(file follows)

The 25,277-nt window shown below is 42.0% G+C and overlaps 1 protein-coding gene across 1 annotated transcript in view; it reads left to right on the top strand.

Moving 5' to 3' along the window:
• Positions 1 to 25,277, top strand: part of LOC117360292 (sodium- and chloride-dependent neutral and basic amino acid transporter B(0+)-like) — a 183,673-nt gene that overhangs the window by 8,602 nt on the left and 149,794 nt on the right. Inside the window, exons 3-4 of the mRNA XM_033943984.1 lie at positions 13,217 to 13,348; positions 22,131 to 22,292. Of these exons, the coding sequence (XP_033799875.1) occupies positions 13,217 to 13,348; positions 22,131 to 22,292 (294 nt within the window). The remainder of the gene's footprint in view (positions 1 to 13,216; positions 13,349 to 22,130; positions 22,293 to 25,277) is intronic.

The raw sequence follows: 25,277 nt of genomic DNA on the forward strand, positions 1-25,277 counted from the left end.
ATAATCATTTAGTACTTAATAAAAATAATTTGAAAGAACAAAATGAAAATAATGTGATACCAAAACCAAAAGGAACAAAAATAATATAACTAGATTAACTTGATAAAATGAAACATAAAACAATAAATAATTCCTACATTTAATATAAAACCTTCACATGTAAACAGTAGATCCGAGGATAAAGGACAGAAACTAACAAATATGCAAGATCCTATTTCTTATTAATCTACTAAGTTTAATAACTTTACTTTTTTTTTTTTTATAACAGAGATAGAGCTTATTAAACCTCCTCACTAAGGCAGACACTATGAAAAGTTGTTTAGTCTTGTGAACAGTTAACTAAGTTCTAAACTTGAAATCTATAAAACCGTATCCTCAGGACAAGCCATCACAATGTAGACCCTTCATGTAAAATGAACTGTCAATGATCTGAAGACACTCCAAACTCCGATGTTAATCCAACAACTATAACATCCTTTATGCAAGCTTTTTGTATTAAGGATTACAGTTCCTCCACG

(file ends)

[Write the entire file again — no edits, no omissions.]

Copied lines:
The 25,277-nt window shown below is 42.0% G+C and overlaps 1 protein-coding gene across 1 annotated transcript in view; it reads left to right on the top strand.

Moving 5' to 3' along the window:
• Positions 1 to 25,277, top strand: part of LOC117360292 (sodium- and chloride-dependent neutral and basic amino acid transporter B(0+)-like) — a 183,673-nt gene that overhangs the window by 8,602 nt on the left and 149,794 nt on the right. Inside the window, exons 3-4 of the mRNA XM_033943984.1 lie at positions 13,217 to 13,348; positions 22,131 to 22,292. Of these exons, the coding sequence (XP_033799875.1) occupies positions 13,217 to 13,348; positions 22,131 to 22,292 (294 nt within the window). The remainder of the gene's footprint in view (positions 1 to 13,216; positions 13,349 to 22,130; positions 22,293 to 25,277) is intronic.

The raw sequence follows: 25,277 nt of genomic DNA on the forward strand, positions 1-25,277 counted from the left end.
ATAATCATTTAGTACTTAATAAAAATAATTTGAAAGAACAAAATGAAAATAATGTGATACCAAAACCAAAAGGAACAAAAATAATATAACTAGATTAACTTGATAAAATGAAACATAAAACAATAAATAATTCCTACATTTAATATAAAACCTTCACATGTAAACAGTAGATCCGAGGATAAAGGACAGAAACTAACAAATATGCAAGATCCTATTTCTTATTAATCTACTAAGTTTAATAACTTTACTTTTTTTTTTTTTATAACAGAGATAGAGCTTATTAAACCTCCTCACTAAGGCAGACACTATGAAAAGTTGTTTAGTCTTGTGAACAGTTAACTAAGTTCTAAACTTGAAATCTATAAAACCGTATCCTCAGGACAAGCCATCACAATGTAGACCCTTCATGTAAAATGAACTGTCAATGATCTGAAGACACTCCAAACTCCGATGTTAATCCAACAACTATAACATCCTTTATGCAAGCTTTTTGTATTAAGGATTACAGTTCCTCCACG